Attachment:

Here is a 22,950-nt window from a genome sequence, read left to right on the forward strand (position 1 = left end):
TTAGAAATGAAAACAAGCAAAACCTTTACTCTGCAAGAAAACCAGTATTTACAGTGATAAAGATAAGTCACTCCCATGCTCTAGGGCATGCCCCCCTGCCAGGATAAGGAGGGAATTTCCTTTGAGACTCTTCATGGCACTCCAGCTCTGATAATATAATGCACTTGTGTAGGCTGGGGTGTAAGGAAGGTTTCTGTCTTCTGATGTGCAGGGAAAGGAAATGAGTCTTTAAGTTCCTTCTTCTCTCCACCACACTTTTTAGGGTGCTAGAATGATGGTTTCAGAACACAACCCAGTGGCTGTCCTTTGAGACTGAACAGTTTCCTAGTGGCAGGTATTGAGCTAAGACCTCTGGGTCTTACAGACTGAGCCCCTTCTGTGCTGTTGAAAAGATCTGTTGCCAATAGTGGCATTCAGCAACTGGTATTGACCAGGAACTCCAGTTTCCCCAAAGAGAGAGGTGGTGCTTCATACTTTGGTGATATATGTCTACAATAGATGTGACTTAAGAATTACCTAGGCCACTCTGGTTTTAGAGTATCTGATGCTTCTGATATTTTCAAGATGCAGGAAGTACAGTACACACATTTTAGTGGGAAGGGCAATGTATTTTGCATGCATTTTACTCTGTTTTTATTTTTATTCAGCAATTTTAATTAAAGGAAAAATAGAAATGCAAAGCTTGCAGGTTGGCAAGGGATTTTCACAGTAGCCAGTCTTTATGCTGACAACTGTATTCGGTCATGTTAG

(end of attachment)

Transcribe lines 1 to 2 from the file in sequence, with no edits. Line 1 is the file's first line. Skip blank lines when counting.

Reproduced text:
Here is a 22,950-nt window from a genome sequence, read left to right on the forward strand (position 1 = left end):
TTAGAAATGAAAACAAGCAAAACCTTTACTCTGCAAGAAAACCAGTATTTACAGTGATAAAGATAAGTCACTCCCATGCTCTAGGGCATGCCCCCCTGCCAGGATAAGGAGGGAATTTCCTTTGAGACTCTTCATGGCACTCCAGCTCTGATAATATAATGCACTTGTGTAGGCTGGGGTGTAAGGAAGGTTTCTGTCTTCTGATGTGCAGGGAAAGGAAATGAGTCTTTAAGTTCCTTCTTCTCTCCACCACACTTTTTAGGGTGCTAGAATGATGGTTTCAGAACACAACCCAGTGGCTGTCCTTTGAGACTGAACAGTTTCCTAGTGGCAGGTATTGAGCTAAGACCTCTGGGTCTTACAGACTGAGCCCCTTCTGTGCTGTTGAAAAGATCTGTTGCCAATAGTGGCATTCAGCAACTGGTATTGACCAGGAACTCCAGTTTCCCCAAAGAGAGAGGTGGTGCTTCATACTTTGGTGATATATGTCTACAATAGATGTGACTTAAGAATTACCTAGGCCACTCTGGTTTTAGAGTATCTGATGCTTCTGATATTTTCAAGATGCAGGAAGTACAGTACACACATTTTAGTGGGAAGGGCAATGTATTTTGCATGCATTTTACTCTGTTTTTATTTTTATTCAGCAATTTTAATTAAAGGAAAAATAGAAATGCAAAGCTTGCAGGTTGGCAAGGGATTTTCACAGTAGCCAGTCTTTATGCTGACAACTGTATTCGGTCATGTTAG